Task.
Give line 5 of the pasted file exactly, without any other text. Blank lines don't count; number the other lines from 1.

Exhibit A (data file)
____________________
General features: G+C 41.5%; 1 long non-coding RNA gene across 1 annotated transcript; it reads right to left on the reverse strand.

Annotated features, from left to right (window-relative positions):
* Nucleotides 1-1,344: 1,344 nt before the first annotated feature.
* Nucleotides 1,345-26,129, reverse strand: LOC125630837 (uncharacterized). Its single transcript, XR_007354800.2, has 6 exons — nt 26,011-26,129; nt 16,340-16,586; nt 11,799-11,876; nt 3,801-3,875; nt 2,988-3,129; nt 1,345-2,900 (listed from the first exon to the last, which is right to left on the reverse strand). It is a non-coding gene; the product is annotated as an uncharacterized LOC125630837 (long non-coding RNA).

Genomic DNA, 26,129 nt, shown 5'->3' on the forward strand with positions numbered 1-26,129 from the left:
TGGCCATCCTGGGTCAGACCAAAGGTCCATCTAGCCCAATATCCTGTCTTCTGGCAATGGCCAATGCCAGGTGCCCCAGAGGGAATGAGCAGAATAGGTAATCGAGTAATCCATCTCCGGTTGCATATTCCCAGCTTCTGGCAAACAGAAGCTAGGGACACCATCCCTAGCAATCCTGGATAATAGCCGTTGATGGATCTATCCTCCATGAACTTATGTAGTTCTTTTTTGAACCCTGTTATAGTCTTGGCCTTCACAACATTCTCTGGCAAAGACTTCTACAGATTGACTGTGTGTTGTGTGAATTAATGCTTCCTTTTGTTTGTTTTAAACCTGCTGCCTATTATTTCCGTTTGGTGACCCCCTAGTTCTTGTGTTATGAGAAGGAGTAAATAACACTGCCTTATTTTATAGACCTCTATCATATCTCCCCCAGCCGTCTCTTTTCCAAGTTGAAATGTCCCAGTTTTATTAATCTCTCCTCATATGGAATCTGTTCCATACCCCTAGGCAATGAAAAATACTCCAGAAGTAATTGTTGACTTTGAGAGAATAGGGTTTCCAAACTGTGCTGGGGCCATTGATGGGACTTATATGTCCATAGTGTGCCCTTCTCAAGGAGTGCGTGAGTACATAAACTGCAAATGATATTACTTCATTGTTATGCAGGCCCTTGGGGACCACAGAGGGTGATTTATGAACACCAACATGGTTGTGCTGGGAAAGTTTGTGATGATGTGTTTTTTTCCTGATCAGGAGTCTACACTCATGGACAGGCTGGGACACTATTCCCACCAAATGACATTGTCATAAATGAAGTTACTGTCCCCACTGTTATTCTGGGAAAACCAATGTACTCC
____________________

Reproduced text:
Genomic DNA, 26,129 nt, shown 5'->3' on the forward strand with positions numbered 1-26,129 from the left: